Ethically sourced and sustainable grass-fed beef
IN THE South Burnett, nestled above Neumgna and near the Yarraman State Forest, Glenn and Skye Douglass have been farming sustainable grass-fed beef.
Their cattle roam across 650 acres of land, for their entire three years of life.
"We have herefords with short horn in them and black angus cattle. They are all British breeds too,” Mr Douglass said.
"That's how our business name came about. Because we have all British breeds and we're situated pretty high up here,” Mrs Douglass said.
"There's been quite a few of generations now. We started breeding back in 2013 when we decided we wanted to start farming sustainably and ethically.”
Glenn and Skye first met more than 20 years ago, a year before they both attended The University of Southern Queensland.
It has now been six years since the pair started their business HighBritt Pastured Free-Range Beef.
"We met through a mutual friend in our gap years. Then we both studied together,” Mrs Douglass said.
"I studied environmental science and Glenn studied psychology. Something we always talked about while at uni was wanting to be able to access locally and ethically sourced grass-fed beef. But more so than that, we wanted to know everything. All of the farming details.
"That's why we are so open with what we do. We think it's so important to know more than just where your food is coming from. But, how it is handled along the entire supply chain.”
Mr and Mrs Douglass know that to farm the best-tasting grass-fed beef, their soil needed to be as nutrient-dense as possible.
"Having rich and healthy grass in our paddocks is heavily dependant on the quality of our soil,” Mrs Douglass said.
"In this we take a biological approach to farming and we are always pro-actively working towards a fully regenerative approach. Over the last five years we have planted over 12,000 trees to improve our soil and pastures.
"We've also got our land split up into pretty small paddocks. This helps us to be able to more intensely graze every part of the land. Which is important when that's all we're feeding our cattle.”
Mr and Mrs Douglass only feed their cattle grass, no matter the circumstances.
"There are some people with really severe grain allergies who need to know that the beef and other meat they are eating has never been fed grain. Because grain can stay in that steers system for their entire lifespan,” Mrs Douglass said.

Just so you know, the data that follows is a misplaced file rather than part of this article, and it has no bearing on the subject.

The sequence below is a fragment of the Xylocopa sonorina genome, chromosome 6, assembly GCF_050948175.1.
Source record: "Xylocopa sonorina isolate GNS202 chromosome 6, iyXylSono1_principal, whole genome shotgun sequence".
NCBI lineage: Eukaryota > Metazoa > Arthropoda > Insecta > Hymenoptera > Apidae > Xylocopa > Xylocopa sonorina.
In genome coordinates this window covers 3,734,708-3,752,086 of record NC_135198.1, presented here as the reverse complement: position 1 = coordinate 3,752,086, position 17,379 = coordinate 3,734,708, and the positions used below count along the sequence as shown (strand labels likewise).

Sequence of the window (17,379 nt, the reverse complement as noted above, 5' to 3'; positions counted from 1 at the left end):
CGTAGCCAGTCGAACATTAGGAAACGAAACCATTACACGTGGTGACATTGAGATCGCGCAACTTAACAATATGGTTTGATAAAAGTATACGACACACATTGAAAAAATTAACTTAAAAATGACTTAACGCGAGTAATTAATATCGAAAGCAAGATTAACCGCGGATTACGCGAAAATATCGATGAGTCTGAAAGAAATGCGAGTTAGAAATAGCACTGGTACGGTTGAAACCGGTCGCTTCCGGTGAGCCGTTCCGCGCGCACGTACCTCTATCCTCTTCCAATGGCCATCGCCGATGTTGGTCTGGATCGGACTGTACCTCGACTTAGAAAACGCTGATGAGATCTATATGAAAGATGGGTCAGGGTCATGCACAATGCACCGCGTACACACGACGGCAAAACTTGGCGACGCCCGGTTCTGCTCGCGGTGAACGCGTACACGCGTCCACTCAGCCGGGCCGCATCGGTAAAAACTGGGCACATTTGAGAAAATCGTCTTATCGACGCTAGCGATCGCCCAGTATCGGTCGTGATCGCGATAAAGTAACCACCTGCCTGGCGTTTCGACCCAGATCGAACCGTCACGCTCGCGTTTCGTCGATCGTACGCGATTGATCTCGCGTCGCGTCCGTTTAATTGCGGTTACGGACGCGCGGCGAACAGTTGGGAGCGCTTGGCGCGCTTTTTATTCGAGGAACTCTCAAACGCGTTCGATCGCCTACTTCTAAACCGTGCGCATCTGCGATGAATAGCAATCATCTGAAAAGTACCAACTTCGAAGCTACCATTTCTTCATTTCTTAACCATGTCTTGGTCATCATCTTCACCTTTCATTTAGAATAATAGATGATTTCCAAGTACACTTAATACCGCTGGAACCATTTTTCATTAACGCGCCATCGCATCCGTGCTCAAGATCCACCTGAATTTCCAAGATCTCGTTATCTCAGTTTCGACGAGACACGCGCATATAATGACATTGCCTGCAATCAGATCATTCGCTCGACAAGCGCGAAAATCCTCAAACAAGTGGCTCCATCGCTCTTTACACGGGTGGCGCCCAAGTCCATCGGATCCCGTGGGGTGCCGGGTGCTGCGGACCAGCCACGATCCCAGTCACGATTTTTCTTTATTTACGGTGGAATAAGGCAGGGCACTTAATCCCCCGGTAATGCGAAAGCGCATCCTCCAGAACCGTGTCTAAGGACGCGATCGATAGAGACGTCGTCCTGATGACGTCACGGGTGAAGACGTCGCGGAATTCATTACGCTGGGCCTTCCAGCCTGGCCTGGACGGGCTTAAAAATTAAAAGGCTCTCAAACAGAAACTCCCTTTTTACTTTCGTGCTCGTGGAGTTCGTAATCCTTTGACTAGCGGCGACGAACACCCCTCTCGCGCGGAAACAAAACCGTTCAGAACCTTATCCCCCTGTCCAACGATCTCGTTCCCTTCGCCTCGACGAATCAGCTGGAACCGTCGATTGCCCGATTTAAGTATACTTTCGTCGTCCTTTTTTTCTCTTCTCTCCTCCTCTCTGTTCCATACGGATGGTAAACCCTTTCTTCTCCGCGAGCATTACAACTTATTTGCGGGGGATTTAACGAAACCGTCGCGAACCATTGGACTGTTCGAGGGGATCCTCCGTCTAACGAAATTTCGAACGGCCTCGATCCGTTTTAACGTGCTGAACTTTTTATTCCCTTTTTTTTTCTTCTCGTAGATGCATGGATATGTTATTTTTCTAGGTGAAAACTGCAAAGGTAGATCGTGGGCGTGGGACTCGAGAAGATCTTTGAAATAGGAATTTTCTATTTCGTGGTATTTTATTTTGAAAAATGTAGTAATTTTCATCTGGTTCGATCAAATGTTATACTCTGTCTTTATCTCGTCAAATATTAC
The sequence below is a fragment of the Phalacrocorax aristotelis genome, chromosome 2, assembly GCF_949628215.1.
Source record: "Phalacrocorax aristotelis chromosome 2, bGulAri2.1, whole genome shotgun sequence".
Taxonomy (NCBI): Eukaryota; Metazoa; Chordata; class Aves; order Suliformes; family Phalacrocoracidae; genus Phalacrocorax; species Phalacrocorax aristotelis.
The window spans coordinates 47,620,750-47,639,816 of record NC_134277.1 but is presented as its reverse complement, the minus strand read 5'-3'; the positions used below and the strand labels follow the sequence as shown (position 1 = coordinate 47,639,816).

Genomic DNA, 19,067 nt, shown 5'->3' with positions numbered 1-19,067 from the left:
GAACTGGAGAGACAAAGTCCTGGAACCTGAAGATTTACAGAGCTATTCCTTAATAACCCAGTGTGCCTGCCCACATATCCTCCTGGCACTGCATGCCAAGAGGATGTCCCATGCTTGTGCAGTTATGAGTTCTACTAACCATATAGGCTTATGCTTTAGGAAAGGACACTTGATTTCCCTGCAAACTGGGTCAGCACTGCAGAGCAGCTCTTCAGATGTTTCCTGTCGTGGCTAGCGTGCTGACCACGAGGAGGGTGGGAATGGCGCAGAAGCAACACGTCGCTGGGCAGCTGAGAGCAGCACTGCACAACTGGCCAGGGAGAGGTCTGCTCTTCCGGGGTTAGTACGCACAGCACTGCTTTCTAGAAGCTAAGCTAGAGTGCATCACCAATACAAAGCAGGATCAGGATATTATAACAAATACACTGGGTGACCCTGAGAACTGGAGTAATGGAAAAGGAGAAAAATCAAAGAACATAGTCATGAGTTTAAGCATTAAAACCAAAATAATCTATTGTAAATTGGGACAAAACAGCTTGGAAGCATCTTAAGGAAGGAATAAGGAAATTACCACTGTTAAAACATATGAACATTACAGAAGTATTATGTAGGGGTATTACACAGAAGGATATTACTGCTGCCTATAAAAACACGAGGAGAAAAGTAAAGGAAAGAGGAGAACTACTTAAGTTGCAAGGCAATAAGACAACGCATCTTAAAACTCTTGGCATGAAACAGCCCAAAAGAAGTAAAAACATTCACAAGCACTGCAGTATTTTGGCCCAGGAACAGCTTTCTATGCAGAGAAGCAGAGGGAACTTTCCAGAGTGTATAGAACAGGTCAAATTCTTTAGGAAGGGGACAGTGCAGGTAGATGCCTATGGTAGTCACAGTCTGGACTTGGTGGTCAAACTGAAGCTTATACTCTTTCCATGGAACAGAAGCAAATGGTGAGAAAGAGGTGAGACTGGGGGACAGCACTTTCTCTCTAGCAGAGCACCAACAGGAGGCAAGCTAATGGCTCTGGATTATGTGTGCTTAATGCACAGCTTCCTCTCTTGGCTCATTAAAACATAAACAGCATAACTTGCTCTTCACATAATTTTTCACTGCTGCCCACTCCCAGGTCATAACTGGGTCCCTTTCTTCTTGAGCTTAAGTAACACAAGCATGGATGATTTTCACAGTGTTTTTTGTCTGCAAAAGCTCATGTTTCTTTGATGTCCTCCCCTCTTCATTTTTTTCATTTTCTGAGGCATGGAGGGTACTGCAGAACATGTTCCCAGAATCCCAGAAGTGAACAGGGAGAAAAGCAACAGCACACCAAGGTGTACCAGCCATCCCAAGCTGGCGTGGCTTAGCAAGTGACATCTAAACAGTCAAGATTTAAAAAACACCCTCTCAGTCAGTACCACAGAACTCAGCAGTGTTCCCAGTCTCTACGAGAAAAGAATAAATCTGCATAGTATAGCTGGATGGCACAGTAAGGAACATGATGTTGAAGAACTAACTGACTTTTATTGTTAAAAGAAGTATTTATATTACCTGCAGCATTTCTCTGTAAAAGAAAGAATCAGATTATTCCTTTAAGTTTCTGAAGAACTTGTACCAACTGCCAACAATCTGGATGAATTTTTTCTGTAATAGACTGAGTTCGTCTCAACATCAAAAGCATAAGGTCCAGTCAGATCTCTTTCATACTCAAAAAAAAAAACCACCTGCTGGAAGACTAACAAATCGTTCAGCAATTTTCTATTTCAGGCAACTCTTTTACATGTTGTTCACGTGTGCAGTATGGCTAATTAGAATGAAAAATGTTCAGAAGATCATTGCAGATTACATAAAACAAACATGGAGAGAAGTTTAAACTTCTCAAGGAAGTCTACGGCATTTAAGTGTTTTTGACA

"A lot of beef producers will also grass feed. But, they will often have to finish them up with some grains. We don't do that.
"Things were looking a bit bad up until a week ago. Because we are in drought. Luckily we had enough rain last week so we know this will keep us going for a bit.”
Their HighBrit Beef cattle also do not receive any antibiotics or growth hormones.
"I think grass-fed beef is actually much tastier. I know there a lot of people who also feel that way,” Mrs Douglass said.
"Our cattle are also only handled using low-stress techniques for their whole lives to ensure happy, healthy cattle and delicious beef.
"Grass-fed beef is actually healthier than feedlot industrialised beef. It is richer in Omega 3s and conjugated linoleic acid. And much lower in mono-unsaturated fats. It also has higher levels of vitamins A & E, and anti-oxidants. Oh, and it tastes great.”
Back in the 1930s Mr Douglass's family bought the land their property is now on.
"They used it to run cattle and other stock. But, before that it was actually originally a peanut farm,” she said.
Mr Douglass is also a fourth-generation pasturalist and comes from a long line of butchers.
The couple has also started having open days on their farm.
"We're just really trying to offer a completely transparent process and we love to share our farm with with our customers. We find the experience can give them that piece of mind,” Mrs Douglass said.
"It's just so important for us to know where our food is coming from. I'm so happy we are able to be doing that with our life's work.”